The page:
Chesterfield’s Ollie Banks is savouring every day of being a professional footballer, again! The 21-year-old who was the Football League’s Young Player of the Month in November started his career at hometown club Rotherham as an apprentice in 2009.
He earned his first professional deal two years later but was released in the summer of 2012 and started the current campaign turning out for FC United of Manchester in the seventh tier of English football.
That’s not all. Despite FC’s relative financial might at that level, his earnings from part-time football by no means paid the bills and he worked as a kitchen fitter to supplement his earnings.
And after joining the Spireites in September and scoring 5 goals in his first 14 appearances, Banks admits that he is being spurred on by the realities that lie in wait should he not succeed at The Proact Stadium.
“I was fitting kitchens with a guy who lived near me so every time I go out on to the pitch I’m playing to keep that shirt,” the midfielder told BBC Sport.
“I’d start work at 7.30am and then rush home and get changed in the car and turn up to the ground late. It became the norm but it was shattering. The experience of working 12-hour days and then going to play football gives you that motivation to get back to this level. It makes you appreciate things more.”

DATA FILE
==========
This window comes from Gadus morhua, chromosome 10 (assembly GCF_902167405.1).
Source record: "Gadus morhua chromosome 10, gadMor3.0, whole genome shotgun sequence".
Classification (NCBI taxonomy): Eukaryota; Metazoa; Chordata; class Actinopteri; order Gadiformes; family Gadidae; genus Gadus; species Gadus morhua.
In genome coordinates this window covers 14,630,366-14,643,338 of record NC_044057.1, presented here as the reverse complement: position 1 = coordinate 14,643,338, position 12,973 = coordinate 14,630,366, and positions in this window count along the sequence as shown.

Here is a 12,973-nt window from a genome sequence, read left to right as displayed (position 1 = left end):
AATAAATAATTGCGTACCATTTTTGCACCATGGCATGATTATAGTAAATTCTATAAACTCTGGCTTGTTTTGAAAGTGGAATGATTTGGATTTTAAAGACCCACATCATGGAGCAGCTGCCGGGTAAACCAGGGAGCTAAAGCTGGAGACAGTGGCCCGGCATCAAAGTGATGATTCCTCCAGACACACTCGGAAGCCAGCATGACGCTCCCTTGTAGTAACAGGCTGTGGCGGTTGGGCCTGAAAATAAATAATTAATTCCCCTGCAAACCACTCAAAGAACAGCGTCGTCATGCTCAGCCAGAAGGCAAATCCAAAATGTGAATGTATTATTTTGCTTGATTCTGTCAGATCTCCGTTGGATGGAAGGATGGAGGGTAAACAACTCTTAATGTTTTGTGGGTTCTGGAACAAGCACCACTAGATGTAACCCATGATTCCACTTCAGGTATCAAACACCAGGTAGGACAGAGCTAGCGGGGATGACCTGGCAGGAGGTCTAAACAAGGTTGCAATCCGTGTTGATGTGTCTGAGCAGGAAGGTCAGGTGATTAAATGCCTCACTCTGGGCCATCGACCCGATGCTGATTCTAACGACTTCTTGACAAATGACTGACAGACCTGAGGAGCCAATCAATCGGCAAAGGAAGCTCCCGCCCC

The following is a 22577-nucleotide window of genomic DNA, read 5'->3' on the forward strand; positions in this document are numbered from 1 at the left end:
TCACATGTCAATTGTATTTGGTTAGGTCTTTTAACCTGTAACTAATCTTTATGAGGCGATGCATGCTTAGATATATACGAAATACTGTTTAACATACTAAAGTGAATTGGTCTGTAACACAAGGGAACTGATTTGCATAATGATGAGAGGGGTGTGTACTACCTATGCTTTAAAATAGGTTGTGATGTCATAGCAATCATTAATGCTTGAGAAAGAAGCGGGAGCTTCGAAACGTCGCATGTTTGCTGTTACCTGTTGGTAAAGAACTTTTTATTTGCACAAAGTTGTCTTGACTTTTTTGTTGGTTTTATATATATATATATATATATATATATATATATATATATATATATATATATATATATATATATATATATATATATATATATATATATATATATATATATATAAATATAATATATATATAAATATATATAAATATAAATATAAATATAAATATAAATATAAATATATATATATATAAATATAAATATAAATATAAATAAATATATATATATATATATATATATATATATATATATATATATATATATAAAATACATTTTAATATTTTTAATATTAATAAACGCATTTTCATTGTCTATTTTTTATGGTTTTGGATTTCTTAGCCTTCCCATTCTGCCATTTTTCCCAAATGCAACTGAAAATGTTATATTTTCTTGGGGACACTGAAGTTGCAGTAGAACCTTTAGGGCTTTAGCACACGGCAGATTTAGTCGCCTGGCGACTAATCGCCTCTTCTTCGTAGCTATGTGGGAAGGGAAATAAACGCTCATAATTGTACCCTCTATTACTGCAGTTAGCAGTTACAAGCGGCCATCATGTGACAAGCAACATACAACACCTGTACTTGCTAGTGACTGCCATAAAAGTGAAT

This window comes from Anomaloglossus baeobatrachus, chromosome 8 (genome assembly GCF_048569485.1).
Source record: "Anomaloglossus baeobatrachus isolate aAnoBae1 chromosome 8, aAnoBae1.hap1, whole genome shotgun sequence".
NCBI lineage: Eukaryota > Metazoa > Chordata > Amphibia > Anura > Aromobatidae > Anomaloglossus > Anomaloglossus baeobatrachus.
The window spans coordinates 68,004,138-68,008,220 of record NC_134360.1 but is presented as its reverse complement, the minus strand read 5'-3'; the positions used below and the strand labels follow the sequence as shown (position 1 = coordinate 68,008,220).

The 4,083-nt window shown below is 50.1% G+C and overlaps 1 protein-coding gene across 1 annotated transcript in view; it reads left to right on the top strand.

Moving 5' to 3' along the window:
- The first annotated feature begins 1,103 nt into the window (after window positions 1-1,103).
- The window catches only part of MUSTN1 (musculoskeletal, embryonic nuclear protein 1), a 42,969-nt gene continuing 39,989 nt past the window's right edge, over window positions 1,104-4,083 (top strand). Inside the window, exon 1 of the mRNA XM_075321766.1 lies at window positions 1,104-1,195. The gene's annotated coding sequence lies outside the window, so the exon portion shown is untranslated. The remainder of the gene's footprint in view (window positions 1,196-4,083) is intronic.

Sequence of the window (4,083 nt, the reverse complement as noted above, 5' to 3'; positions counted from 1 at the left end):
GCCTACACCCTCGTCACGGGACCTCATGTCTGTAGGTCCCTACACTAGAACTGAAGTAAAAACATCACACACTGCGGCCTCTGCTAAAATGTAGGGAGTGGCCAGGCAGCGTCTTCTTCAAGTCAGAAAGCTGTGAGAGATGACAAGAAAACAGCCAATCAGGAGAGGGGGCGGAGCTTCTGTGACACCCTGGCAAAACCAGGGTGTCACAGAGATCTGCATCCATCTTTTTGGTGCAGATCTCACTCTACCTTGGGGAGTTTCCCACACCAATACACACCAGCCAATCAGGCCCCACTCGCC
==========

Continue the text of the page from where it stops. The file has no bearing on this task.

His journey back to full-time football has been far from plain sailing though. A young player on a mission to get games under his belt, his journey took him to four clubs in three different leagues last term. After leaving Rotherham he joined Conference North side Gainsborough Trinity on a short-term deal and from there it was on to Scarborough, North Ferriby and finally FC United.
“I didn’t really get an opportunity to play much until I joined FC United in March,” Banks said.
“That was the first place I got a run of games. I’m not sure why I never got a chance elsewhere because I thought I did well when I played and scored some goals. Maybe my face didn’t fit.”
“I never once lost faith in myself. I knew I would do whatever I could to get back here.
“I find playing in the League now easier than I found that level. I feel comfortable at this standard.”
“There’s a lot of good players outside the Football League and quite a few could do a job higher up,” he added.